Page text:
Forced‐March Sorites Arguments and Linguistic Competence

Dialectica 67 (4):403-426 (2013)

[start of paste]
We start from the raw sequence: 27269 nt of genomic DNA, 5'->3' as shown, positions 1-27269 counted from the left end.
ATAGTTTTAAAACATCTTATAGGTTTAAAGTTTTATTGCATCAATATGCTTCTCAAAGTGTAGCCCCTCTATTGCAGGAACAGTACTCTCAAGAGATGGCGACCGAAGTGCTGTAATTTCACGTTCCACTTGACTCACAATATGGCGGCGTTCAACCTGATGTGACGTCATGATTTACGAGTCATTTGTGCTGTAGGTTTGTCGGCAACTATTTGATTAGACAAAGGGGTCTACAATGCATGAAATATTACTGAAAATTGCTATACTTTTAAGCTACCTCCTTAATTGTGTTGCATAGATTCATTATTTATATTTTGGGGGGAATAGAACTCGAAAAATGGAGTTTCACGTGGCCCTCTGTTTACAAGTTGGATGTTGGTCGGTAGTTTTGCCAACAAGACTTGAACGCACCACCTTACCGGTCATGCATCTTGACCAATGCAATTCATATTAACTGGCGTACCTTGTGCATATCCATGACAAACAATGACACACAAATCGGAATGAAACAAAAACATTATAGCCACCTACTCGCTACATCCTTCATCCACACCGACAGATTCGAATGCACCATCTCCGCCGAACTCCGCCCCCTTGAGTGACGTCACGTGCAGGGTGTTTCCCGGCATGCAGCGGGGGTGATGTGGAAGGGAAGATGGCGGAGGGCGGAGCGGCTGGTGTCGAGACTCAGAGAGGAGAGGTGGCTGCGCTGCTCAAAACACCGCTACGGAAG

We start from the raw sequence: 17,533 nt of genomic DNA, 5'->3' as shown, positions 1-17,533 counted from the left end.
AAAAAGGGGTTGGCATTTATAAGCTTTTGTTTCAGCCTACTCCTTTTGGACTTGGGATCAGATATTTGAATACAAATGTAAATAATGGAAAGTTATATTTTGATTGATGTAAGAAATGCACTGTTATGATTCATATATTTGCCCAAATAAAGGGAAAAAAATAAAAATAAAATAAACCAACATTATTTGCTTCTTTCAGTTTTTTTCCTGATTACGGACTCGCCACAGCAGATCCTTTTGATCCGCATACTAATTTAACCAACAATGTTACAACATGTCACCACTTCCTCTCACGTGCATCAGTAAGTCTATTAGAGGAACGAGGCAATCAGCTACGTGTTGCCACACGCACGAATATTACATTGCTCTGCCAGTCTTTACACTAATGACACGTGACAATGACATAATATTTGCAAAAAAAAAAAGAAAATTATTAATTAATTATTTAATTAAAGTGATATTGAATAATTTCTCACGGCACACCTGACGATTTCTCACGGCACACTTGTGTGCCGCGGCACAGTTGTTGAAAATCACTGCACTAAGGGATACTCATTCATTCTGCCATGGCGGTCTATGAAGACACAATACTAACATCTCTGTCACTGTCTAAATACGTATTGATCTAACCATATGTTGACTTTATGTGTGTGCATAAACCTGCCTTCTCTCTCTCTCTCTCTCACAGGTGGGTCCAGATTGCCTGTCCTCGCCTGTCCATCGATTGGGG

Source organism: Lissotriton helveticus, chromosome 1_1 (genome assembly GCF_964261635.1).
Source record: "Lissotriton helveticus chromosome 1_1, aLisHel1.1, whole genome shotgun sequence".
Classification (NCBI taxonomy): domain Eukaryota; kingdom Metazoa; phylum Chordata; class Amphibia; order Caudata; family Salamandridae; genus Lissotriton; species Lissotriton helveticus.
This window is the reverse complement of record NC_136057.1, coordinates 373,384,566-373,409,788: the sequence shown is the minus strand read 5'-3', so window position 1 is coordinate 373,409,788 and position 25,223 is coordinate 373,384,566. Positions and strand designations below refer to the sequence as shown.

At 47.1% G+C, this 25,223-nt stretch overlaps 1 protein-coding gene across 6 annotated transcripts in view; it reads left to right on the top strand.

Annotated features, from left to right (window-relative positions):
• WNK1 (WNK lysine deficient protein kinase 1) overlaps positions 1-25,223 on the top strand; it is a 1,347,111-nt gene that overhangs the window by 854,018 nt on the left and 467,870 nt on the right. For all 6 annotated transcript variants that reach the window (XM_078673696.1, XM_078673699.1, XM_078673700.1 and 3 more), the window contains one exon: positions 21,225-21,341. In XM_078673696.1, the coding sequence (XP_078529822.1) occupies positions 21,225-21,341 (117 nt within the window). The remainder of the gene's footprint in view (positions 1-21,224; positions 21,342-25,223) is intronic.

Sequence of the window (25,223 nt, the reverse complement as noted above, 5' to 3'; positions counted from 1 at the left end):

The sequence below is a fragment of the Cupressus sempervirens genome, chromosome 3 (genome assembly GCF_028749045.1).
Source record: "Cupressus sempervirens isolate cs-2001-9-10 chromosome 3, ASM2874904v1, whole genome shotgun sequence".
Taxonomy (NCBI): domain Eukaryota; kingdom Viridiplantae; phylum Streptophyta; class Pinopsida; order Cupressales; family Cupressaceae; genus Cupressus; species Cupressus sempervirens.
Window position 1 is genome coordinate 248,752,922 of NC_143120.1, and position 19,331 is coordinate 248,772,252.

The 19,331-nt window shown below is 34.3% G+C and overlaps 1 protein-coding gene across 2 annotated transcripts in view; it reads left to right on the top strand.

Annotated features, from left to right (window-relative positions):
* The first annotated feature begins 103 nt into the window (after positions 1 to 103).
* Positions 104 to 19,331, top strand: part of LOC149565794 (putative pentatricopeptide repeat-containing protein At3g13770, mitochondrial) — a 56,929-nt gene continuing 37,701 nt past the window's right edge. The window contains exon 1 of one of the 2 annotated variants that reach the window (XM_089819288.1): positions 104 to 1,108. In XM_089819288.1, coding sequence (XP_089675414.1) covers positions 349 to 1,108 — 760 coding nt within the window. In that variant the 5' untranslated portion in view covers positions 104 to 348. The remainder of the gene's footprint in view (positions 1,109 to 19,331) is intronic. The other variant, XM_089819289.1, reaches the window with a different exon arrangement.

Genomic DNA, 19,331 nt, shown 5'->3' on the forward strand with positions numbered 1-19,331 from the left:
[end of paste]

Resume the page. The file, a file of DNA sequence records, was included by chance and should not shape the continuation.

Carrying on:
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Agent relativists about vagueness (henceforth ‘agent relativists’) hold that whether or not an object x falls in the extension of a vague predicate ‘P’ at a time t depends on the judgemental dispositions of a particular competent agent at t. My aim in this paper is to critically examine arguments that purport to support agent relativism by appealing to data from forced-march Sorites experiments. The most simple and direct versions of such forced-march Sorites arguments rest on the following (implicit) premise: If competent speakers' judgements vary in a certain way, then the extensions of ‘P’ as used by these speakers must vary in the same way. This premise is in need of independent support, since otherwise opponents of agent relativism can simply reject it. In this paper, I focus on the idea that one cannot plausibly reject this premise, as that would commit one to implausible claims about linguistic competence. Against this, I argue that one can accommodate the data from forced-march Sorites experiments in a way that is compatible with a plausible picture of linguistic competence, without going agent relativist. Thus, there is reason to be sceptical of the idea that such data paired with considerations about linguistic competence can be invoked in order to lend any solid support to agent relativism. Forced-march Sorites arguments of this kind can, and should be, resisted
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